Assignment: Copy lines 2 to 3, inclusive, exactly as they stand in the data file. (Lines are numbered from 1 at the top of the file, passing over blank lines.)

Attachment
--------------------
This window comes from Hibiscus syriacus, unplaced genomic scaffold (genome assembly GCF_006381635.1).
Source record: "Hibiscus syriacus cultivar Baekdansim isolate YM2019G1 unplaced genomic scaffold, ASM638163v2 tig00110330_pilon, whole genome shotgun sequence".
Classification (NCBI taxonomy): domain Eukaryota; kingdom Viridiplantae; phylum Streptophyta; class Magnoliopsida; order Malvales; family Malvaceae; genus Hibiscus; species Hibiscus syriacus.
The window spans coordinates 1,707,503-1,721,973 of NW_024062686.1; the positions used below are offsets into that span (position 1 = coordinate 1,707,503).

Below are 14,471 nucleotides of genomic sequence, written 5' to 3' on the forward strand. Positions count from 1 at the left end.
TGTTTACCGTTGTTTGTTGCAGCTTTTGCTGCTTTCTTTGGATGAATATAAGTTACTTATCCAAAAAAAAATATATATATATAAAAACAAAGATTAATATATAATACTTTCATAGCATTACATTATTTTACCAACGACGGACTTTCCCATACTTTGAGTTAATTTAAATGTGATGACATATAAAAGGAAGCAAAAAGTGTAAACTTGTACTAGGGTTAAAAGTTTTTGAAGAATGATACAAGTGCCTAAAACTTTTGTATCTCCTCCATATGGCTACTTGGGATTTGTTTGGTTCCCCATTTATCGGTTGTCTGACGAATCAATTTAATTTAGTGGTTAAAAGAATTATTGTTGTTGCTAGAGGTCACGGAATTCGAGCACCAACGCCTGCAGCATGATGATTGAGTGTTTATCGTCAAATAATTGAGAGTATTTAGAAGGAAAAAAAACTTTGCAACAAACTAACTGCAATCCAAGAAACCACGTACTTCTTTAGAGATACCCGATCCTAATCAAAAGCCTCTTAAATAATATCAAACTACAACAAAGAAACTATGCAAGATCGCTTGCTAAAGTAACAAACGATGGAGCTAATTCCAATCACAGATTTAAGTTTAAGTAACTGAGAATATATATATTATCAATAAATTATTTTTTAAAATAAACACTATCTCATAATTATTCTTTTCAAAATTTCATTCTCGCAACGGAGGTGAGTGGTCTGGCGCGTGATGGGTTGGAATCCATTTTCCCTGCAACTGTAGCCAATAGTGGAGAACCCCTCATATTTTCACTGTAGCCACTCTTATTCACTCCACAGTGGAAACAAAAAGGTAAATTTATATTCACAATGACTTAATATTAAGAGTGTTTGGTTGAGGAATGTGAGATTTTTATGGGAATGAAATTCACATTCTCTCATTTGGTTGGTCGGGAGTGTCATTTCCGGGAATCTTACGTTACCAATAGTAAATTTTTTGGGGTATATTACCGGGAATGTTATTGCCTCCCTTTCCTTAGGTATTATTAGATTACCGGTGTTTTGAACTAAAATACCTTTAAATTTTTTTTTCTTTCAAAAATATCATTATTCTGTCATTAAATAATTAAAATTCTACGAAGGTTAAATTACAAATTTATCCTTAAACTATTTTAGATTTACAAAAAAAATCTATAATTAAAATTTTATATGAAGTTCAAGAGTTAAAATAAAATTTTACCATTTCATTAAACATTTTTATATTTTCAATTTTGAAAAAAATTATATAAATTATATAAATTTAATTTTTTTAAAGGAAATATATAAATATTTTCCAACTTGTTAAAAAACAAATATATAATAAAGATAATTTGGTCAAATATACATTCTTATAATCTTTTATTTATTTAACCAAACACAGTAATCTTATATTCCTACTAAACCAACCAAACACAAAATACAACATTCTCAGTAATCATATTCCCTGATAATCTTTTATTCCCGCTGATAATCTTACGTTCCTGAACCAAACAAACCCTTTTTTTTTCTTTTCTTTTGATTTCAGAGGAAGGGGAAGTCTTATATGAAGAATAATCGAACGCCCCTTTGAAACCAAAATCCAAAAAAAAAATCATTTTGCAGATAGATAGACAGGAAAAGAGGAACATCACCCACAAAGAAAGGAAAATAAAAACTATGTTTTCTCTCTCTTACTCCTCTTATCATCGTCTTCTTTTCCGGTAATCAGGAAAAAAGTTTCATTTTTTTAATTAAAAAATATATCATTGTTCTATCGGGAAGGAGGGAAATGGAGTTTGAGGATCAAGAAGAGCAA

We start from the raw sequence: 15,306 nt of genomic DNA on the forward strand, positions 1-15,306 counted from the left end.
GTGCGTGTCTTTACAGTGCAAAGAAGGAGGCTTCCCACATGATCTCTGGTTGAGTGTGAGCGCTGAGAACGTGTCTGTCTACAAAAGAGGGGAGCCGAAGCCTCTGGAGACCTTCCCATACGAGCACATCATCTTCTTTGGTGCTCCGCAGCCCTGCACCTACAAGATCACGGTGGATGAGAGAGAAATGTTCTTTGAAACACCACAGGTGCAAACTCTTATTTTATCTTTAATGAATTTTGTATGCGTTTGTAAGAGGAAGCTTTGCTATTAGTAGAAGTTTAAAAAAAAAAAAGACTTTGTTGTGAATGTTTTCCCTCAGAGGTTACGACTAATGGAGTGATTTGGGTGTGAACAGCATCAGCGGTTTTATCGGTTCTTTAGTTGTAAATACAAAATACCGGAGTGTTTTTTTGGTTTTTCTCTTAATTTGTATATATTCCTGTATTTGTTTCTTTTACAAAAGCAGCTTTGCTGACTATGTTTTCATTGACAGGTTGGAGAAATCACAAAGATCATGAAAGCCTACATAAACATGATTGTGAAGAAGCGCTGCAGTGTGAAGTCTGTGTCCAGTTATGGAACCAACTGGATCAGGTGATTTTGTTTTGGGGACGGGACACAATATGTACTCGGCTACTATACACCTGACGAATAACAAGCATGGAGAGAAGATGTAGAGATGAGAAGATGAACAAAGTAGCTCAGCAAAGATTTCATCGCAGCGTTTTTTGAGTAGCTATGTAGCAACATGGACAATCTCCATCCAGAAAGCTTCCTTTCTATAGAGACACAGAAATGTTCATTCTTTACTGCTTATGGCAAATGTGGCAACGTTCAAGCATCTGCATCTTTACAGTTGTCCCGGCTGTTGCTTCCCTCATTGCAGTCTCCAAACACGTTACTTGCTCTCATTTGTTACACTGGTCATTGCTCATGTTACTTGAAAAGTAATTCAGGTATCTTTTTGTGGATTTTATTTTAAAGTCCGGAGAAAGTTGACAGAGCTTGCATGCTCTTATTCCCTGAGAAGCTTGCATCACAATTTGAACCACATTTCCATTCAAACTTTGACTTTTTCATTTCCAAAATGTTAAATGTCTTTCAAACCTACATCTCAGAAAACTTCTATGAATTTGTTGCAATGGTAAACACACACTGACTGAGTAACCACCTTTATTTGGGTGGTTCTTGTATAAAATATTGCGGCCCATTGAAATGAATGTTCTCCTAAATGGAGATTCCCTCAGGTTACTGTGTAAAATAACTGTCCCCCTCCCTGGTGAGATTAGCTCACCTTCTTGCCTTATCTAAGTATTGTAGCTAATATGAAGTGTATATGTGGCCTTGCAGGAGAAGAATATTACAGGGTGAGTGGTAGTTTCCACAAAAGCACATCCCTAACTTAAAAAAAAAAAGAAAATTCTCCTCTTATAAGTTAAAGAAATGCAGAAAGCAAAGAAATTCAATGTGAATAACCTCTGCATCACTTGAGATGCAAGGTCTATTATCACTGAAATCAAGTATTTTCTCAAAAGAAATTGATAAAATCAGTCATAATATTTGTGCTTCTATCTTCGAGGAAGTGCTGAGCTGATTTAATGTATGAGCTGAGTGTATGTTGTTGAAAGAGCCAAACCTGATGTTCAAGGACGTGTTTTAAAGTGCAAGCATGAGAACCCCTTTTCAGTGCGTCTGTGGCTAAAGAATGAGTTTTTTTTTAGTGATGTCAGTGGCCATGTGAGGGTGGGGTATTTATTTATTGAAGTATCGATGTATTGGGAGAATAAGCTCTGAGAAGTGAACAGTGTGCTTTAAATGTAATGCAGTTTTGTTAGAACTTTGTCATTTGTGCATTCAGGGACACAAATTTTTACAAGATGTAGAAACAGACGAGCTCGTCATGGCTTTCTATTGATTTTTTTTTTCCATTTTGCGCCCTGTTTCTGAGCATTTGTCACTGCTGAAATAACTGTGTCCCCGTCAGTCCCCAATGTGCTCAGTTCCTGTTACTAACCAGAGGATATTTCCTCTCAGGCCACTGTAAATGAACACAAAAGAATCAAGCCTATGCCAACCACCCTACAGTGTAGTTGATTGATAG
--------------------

Source record: "Hibiscus syriacus cultivar Baekdansim isolate YM2019G1 unplaced genomic scaffold, ASM638163v2 tig00110330_pilon, whole genome shotgun sequence".
Classification (NCBI taxonomy): domain Eukaryota; kingdom Viridiplantae; phylum Streptophyta; class Magnoliopsida; order Malvales; family Malvaceae; genus Hibiscus; species Hibiscus syriacus.